My two-year-old handed me her toy cell phone one morning this week. “Call daddy,” she said.
Do you have his number? I thought. “You want me to call Grandpa?” I asked.
“You call daddy,” she insisted.
I pressed the buttons and talked on the play phone. “Hello. … Yeah, we’re doing great. … I’m brushing my teeth, getting ready for work. … Yeah, okay, talk to you later. Bye.” That seemed to satisfy her. “Do you want to talk to him?” I asked, handing her the phone.
She shook her head, perhaps being shy. And why not? She’s never met the guy. We used an anonymous sperm donor and she has no daddy.
The daddy statements continued throughout the week. “I want daddy,” she said at dinner. My partner and I looked at each other. How do you explain to a toddler that she doesn’t have a dad?
“You don’t have a daddy, Sweetie,” I said, keeping the language simple. “You have two moms.”
“I want mommy,” she tried. Well, that we can do. “Where’s Mommy?” we asked. She pointed to my partner. “I want mama,” she said. “Where’s Mama?” I asked. She pointed to me, happy she got what she wanted this time, the problem of wanting daddy temporarily postponed.
I knew this would come up some day. I just wasn’t expecting it while she was still in diapers.
They must be doing some sort of Father’s Day activities at day care. She may be the only one in her class without a father.
She does have father figures, though, and there are many we can celebrate tomorrow.
This year, my partner’s father and his wife will be visiting from California during Father’s Day. We’re going to all take a camping trip together to above the Arctic Circle. I’m going to invite him to the Pride festivities today too – perhaps his first Pride activities ever.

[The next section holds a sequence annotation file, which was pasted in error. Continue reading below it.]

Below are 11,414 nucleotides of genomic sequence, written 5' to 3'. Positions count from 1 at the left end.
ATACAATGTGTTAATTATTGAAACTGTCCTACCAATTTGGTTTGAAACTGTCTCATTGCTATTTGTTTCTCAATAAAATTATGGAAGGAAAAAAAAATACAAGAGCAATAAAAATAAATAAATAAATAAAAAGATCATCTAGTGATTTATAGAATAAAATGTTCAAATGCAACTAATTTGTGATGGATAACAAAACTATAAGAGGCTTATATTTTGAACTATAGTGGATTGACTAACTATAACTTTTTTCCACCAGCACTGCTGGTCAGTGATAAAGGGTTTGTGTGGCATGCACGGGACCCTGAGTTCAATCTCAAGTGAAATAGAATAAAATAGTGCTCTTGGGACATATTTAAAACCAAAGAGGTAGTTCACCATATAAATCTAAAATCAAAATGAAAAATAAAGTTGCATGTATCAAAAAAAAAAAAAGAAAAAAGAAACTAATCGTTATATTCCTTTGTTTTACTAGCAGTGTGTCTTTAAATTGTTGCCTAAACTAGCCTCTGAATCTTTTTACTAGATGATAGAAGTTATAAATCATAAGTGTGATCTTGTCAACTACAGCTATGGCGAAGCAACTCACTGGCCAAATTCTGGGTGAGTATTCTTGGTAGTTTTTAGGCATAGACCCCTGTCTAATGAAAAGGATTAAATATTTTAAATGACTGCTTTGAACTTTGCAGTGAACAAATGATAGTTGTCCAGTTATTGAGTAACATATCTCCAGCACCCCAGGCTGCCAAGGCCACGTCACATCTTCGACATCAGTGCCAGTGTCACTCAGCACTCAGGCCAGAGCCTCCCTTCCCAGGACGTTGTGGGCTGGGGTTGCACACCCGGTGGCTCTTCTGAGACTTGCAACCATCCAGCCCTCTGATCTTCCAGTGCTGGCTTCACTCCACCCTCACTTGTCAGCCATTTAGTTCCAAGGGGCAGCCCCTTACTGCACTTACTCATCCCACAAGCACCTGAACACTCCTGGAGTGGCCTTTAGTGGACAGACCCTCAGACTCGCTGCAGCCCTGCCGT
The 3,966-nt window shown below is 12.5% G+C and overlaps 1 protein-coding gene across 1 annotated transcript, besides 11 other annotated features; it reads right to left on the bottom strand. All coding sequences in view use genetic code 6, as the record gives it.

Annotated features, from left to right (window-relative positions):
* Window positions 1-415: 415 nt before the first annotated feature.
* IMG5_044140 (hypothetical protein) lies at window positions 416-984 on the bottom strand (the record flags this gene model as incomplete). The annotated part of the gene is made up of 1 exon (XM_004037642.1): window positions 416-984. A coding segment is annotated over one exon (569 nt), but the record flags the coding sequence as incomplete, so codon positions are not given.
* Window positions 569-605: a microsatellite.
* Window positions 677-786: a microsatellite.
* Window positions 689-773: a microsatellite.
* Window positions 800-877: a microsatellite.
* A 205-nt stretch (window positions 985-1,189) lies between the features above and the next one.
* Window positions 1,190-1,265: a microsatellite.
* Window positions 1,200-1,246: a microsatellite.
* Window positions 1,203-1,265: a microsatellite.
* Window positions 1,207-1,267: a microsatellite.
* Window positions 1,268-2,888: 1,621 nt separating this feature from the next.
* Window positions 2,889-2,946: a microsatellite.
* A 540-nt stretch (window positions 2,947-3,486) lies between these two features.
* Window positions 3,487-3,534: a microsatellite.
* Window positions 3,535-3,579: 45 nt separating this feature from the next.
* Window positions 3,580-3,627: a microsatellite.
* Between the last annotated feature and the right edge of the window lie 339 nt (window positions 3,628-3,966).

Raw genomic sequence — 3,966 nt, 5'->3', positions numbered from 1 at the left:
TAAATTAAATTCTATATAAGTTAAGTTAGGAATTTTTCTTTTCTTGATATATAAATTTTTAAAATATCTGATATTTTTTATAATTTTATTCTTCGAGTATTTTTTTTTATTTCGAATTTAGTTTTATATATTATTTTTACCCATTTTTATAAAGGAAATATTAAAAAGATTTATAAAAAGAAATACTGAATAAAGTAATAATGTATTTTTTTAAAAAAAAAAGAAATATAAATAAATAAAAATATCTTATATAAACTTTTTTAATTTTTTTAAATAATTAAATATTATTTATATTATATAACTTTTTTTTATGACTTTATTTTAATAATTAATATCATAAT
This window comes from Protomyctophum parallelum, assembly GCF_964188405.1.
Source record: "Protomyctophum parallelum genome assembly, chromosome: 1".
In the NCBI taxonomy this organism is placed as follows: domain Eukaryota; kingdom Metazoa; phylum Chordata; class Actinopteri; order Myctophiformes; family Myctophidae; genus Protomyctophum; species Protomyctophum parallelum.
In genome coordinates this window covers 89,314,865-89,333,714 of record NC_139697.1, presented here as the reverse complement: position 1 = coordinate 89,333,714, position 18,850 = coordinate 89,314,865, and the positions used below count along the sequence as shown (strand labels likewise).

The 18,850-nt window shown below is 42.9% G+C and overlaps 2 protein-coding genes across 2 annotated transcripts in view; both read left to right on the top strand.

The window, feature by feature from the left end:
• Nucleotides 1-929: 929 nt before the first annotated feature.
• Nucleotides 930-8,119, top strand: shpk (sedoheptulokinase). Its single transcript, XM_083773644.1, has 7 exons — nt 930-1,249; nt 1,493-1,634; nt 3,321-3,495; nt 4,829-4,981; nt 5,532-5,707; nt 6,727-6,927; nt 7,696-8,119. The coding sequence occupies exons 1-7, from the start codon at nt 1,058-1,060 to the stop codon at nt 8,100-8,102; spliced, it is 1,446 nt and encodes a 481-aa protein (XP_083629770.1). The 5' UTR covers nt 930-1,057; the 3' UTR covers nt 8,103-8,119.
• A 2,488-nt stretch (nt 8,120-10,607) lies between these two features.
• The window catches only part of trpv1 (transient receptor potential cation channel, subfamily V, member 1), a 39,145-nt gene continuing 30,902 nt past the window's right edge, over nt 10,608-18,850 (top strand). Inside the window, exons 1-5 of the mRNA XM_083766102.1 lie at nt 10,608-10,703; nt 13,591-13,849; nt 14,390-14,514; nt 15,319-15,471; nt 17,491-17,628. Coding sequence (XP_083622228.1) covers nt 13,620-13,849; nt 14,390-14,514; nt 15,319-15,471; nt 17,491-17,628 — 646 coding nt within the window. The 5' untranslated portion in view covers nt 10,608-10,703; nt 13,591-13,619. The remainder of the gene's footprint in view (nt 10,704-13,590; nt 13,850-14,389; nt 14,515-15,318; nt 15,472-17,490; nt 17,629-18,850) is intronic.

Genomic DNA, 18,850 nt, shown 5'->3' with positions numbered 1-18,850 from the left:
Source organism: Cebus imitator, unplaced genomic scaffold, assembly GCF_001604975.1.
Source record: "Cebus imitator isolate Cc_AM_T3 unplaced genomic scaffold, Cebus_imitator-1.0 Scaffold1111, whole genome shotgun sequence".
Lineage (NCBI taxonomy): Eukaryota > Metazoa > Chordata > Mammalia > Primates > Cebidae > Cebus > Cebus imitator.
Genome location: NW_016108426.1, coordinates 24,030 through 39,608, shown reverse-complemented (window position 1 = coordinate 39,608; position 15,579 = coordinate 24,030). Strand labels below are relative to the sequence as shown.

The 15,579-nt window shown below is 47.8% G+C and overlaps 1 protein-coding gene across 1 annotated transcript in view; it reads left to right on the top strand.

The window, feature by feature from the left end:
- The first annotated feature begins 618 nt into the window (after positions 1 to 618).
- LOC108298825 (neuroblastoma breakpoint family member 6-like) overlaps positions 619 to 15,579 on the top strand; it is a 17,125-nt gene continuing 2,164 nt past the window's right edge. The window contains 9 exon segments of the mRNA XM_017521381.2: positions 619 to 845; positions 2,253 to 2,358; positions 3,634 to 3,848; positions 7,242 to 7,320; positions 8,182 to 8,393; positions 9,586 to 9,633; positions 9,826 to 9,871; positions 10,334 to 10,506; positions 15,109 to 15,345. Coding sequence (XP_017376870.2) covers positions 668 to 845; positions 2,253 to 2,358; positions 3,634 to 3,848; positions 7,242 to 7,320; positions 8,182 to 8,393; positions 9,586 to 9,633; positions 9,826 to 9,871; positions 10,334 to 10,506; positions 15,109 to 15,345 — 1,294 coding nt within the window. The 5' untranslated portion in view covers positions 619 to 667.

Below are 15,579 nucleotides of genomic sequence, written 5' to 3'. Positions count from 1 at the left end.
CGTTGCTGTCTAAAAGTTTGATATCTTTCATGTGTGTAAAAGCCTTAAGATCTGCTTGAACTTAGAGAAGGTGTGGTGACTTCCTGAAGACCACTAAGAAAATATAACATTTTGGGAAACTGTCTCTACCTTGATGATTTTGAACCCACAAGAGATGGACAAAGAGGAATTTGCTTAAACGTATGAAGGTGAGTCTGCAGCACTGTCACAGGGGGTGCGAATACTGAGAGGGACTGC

My parents live in town and she adores them. She calls my father “Papa” and “Grandpa.” They watch her and her cousins on Mondays, and Antonia is thrilled every time she realizes it is Munchkin Monday and she’ll spend the day at Grandma and Grandpa’s house.
My partner’s mom and her husband live in Kasilof. We Skype and visit frequently, and Antonia asks almost daily when we will get to see them next. I’m looking forward to my father-in-law teaching her German and how to fish for halibut.
My brother and his family also live in Anchorage, and Antonia loves to hug and play with Uncle Clint. She has another uncle, my partner’s brother, in Portland and my sister-in-law’s brother for an uncle too.
She has many wonderful dads in her life. I’m just not sure whom I’m calling when I dial daddy’s number on the toy phone.
What do you do for Father’s Day in your household? How do you celebrate Mother’s Day?
Laura Carpenter lives in Anchorage with her partner and daughter.